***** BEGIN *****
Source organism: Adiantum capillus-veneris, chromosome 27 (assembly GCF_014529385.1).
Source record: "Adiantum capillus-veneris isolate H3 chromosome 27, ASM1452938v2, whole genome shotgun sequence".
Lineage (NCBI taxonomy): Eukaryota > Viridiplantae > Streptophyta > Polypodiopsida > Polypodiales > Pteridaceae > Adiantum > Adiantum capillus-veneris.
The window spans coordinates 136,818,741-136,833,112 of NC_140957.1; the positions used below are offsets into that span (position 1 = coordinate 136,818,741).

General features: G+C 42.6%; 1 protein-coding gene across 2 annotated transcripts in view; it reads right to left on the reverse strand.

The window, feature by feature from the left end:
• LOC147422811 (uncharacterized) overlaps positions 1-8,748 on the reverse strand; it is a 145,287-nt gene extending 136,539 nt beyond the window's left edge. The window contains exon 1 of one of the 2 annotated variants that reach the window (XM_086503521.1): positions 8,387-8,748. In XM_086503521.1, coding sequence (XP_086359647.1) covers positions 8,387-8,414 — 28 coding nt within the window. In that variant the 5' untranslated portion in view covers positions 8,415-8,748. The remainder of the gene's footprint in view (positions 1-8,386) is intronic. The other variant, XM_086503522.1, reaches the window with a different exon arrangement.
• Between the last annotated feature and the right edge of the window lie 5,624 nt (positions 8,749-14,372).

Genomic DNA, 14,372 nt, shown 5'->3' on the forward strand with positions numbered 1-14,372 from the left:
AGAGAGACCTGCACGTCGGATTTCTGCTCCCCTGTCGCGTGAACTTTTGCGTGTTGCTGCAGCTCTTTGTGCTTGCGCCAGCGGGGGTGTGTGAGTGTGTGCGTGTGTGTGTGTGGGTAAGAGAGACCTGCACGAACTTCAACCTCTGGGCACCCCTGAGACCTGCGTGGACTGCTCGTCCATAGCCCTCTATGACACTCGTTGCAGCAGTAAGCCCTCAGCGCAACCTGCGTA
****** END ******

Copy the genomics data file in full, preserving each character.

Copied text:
Source organism: Adiantum capillus-veneris, chromosome 27 (assembly GCF_014529385.1).
Source record: "Adiantum capillus-veneris isolate H3 chromosome 27, ASM1452938v2, whole genome shotgun sequence".
Lineage (NCBI taxonomy): Eukaryota > Viridiplantae > Streptophyta > Polypodiopsida > Polypodiales > Pteridaceae > Adiantum > Adiantum capillus-veneris.
The window spans coordinates 136,818,741-136,833,112 of NC_140957.1; the positions used below are offsets into that span (position 1 = coordinate 136,818,741).

General features: G+C 42.6%; 1 protein-coding gene across 2 annotated transcripts in view; it reads right to left on the reverse strand.

The window, feature by feature from the left end:
• LOC147422811 (uncharacterized) overlaps positions 1-8,748 on the reverse strand; it is a 145,287-nt gene extending 136,539 nt beyond the window's left edge. The window contains exon 1 of one of the 2 annotated variants that reach the window (XM_086503521.1): positions 8,387-8,748. In XM_086503521.1, coding sequence (XP_086359647.1) covers positions 8,387-8,414 — 28 coding nt within the window. In that variant the 5' untranslated portion in view covers positions 8,415-8,748. The remainder of the gene's footprint in view (positions 1-8,386) is intronic. The other variant, XM_086503522.1, reaches the window with a different exon arrangement.
• Between the last annotated feature and the right edge of the window lie 5,624 nt (positions 8,749-14,372).

Genomic DNA, 14,372 nt, shown 5'->3' on the forward strand with positions numbered 1-14,372 from the left:
AGAGAGACCTGCACGTCGGATTTCTGCTCCCCTGTCGCGTGAACTTTTGCGTGTTGCTGCAGCTCTTTGTGCTTGCGCCAGCGGGGGTGTGTGAGTGTGTGCGTGTGTGTGTGTGGGTAAGAGAGACCTGCACGAACTTCAACCTCTGGGCACCCCTGAGACCTGCGTGGACTGCTCGTCCATAGCCCTCTATGACACTCGTTGCAGCAGTAAGCCCTCAGCGCAACCTGCGTA